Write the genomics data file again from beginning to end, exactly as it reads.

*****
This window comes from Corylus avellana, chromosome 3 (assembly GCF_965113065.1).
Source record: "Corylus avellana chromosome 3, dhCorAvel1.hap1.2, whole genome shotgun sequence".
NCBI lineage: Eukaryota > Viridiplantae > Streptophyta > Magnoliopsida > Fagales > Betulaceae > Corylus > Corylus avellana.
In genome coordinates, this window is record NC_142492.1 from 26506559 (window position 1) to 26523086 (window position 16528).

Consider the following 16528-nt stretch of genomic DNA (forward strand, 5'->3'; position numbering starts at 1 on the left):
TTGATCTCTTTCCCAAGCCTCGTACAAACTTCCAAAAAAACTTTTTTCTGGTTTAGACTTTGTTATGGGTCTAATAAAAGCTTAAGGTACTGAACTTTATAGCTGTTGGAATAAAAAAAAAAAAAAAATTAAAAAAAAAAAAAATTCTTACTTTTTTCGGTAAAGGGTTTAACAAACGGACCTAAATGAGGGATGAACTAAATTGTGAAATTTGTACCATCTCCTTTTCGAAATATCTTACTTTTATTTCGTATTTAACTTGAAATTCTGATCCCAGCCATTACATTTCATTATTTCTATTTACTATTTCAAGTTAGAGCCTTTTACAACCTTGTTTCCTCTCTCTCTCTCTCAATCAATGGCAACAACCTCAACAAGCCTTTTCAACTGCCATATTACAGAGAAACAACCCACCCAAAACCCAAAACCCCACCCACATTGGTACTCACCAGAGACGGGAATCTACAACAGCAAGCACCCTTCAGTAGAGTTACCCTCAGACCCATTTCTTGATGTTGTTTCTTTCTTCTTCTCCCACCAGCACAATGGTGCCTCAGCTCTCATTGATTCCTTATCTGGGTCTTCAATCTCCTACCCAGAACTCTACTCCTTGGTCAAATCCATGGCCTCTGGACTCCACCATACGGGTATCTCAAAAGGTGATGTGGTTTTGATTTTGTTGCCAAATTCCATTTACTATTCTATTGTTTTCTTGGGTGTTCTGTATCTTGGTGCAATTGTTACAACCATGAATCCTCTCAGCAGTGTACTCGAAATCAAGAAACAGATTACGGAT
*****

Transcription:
This window comes from Corylus avellana, chromosome 3 (assembly GCF_965113065.1).
Source record: "Corylus avellana chromosome 3, dhCorAvel1.hap1.2, whole genome shotgun sequence".
NCBI lineage: Eukaryota > Viridiplantae > Streptophyta > Magnoliopsida > Fagales > Betulaceae > Corylus > Corylus avellana.
In genome coordinates, this window is record NC_142492.1 from 26506559 (window position 1) to 26523086 (window position 16528).

Consider the following 16528-nt stretch of genomic DNA (forward strand, 5'->3'; position numbering starts at 1 on the left):
TTGATCTCTTTCCCAAGCCTCGTACAAACTTCCAAAAAAACTTTTTTCTGGTTTAGACTTTGTTATGGGTCTAATAAAAGCTTAAGGTACTGAACTTTATAGCTGTTGGAATAAAAAAAAAAAAAAAATTAAAAAAAAAAAAAATTCTTACTTTTTTCGGTAAAGGGTTTAACAAACGGACCTAAATGAGGGATGAACTAAATTGTGAAATTTGTACCATCTCCTTTTCGAAATATCTTACTTTTATTTCGTATTTAACTTGAAATTCTGATCCCAGCCATTACATTTCATTATTTCTATTTACTATTTCAAGTTAGAGCCTTTTACAACCTTGTTTCCTCTCTCTCTCTCTCAATCAATGGCAACAACCTCAACAAGCCTTTTCAACTGCCATATTACAGAGAAACAACCCACCCAAAACCCAAAACCCCACCCACATTGGTACTCACCAGAGACGGGAATCTACAACAGCAAGCACCCTTCAGTAGAGTTACCCTCAGACCCATTTCTTGATGTTGTTTCTTTCTTCTTCTCCCACCAGCACAATGGTGCCTCAGCTCTCATTGATTCCTTATCTGGGTCTTCAATCTCCTACCCAGAACTCTACTCCTTGGTCAAATCCATGGCCTCTGGACTCCACCATACGGGTATCTCAAAAGGTGATGTGGTTTTGATTTTGTTGCCAAATTCCATTTACTATTCTATTGTTTTCTTGGGTGTTCTGTATCTTGGTGCAATTGTTACAACCATGAATCCTCTCAGCAGTGTACTCGAAATCAAGAAACAGATTACGGAT